LEXINGTON – La'Rod King has made several big plays in his career. The Kentucky wide receiver doesn’t expect that to change in his last season with the Wildcats.
“I’m just ready to play ball,” he said. “When the ball is in the air, you have to make the plays.”
At the same time, King realizes the offense isn’t centered around his own individual skills.
“It’s not like, you have to throw me the ball, I want this, I want that,” he said. “I’m not a selfish player at all. If I don’t score once, but we win every game, I’m cool with that. I’m all about winning. At the end of the day, it’s not all about me, it’s about the team.”
King, the school’s leading returnee at the wide receiver position, ranks eighth on Kentucky’s all-time list in touchdown catches with 13 and 19th in receiving yards with 1,218 yards. He led the team in catches (40), receiving yards (598) and touchdowns with seven during his junior campaign.
Kentucky football coach Joker Phillips likes having King back, giving the Wildcats a potent and experienced receiver.
“La’Rod King has been a player in this program for a long time,” Phillips said. “He has shown flashes (of brilliance) from the time he walked on campus. He was a guy that made plays as a true freshman — on the road at Georgia and at Auburn — he’s done it for a long time around here.”
In addition to his athletic skills, King also brings experience as one of the team’s top leaders on and off the field and will continue in that role in his last season with the Wildcats.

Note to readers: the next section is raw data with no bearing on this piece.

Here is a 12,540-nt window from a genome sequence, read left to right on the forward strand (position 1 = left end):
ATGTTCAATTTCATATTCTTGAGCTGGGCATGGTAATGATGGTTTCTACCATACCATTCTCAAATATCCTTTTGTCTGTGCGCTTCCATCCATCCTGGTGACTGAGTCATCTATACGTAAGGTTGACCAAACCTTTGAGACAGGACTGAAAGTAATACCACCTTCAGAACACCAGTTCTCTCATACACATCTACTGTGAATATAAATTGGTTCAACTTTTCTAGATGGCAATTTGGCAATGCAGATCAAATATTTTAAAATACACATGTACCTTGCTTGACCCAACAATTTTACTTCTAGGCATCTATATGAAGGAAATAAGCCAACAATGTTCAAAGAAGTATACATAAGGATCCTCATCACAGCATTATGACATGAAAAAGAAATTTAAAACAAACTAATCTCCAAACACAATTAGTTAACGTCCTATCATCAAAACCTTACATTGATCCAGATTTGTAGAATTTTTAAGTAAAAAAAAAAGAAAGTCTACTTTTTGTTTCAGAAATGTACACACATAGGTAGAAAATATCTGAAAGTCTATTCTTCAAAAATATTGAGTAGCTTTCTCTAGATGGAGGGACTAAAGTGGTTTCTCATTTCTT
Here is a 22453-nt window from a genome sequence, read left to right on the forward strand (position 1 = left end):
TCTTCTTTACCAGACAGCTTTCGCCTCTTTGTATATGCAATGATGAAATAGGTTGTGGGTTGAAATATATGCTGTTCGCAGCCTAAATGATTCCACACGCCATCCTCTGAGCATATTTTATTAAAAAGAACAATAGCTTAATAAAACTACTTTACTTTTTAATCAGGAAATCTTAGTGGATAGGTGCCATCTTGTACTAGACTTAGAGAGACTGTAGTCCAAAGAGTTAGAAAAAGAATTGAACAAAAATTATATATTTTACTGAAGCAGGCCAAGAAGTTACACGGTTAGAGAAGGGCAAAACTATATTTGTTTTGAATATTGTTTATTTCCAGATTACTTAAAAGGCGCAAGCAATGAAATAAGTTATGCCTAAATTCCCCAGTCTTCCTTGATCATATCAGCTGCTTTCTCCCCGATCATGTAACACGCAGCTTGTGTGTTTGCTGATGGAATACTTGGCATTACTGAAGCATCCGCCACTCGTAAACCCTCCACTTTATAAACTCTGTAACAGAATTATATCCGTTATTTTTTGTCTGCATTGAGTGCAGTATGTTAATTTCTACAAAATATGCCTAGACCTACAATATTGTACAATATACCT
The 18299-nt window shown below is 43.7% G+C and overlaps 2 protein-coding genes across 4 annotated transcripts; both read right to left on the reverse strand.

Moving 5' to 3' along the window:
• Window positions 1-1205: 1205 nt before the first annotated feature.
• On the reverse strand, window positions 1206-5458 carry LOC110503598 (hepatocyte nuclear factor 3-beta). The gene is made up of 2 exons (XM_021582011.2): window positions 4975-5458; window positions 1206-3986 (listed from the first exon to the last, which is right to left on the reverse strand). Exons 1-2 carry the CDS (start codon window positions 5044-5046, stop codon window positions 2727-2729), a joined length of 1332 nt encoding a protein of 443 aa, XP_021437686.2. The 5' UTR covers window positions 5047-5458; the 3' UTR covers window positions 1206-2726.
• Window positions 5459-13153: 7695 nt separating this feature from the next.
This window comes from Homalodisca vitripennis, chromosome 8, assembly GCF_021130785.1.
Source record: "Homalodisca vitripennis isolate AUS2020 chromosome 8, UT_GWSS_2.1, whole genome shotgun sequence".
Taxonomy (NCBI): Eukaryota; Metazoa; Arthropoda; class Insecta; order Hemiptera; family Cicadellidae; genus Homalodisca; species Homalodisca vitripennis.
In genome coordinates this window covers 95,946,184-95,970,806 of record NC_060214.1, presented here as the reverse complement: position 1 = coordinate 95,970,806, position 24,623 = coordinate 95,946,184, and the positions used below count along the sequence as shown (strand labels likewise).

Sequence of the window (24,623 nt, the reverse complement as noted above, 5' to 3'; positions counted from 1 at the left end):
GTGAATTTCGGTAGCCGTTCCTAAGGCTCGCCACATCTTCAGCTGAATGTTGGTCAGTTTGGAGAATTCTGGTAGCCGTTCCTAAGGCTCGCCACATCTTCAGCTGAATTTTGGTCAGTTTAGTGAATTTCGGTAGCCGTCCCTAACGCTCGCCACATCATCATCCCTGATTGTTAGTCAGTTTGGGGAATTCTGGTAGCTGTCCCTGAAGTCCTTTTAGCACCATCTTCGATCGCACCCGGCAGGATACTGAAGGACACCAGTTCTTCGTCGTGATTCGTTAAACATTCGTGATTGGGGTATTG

“There’s not a limit on leadership, you just have to do it,” he said. “You just have to show the players how much you care about them, see how they’re doing and if they are catching onto to the plays and make sure they’re doing what they’re supposed to do, because when a coach is not looking, it’s easy to slip and get comfortable. You have to keep competing.”
King doesn’t know who will be Kentucky’s starting quarterback will be, considering Morgan Newton, Maxwell Smith and newcomer Patrick Towles will be battling it out during fall workouts to determine the team’s starter in the season-opener on Sept. 2 at Louisville. King said choosing between the three players will be a “key.”
“At the end of the day, all eyes are on the quarterback,” he said. “You have to make them look good. The hardest thing will be working with all of the quarterbacks to see which one is going to start. You never know. When the coaches make the final call, in my mind, I will have work with him 24-7, work with him, eat with him and watch film with him.
“You just have to be around him all the time and figure out how he’s thinking and how he wants the offense to be, because at the end of the day, when the ball is in his hands, the coaches can’t play for him, he’ll have to make the decision for himself. As receivers, we have to work with him 24-7.”
As for the younger receivers, King said it’s a matter of “breaking it down play-by-play” and learning the team’s offensive schemes as quickly as possible.
“As long as you know the playbook, you’re good,” he said. “The talent is there and football is 80 percent mental. You have to think, read the defense, read the corner and know what play you have and how you’re going to run your route.”
Although the starting quarterback has yet to be determined, King said the offense unit is “going to be great.”
“We’re competitors,” he said. “The talent is there, but it’s more mental than talent right now. The talent is tremendous. It all changes when you have to think about what you’re doing instead of just doing it. The quicker they pick up the playbook, the quicker they play and I’m excited.”
As for the team’s 5-7 finish last season, King said “it’s in the past” and he’s looking ahead.
“I’m looking forward to the future,” he said. “The thing is, I’m moving on to (this) season.”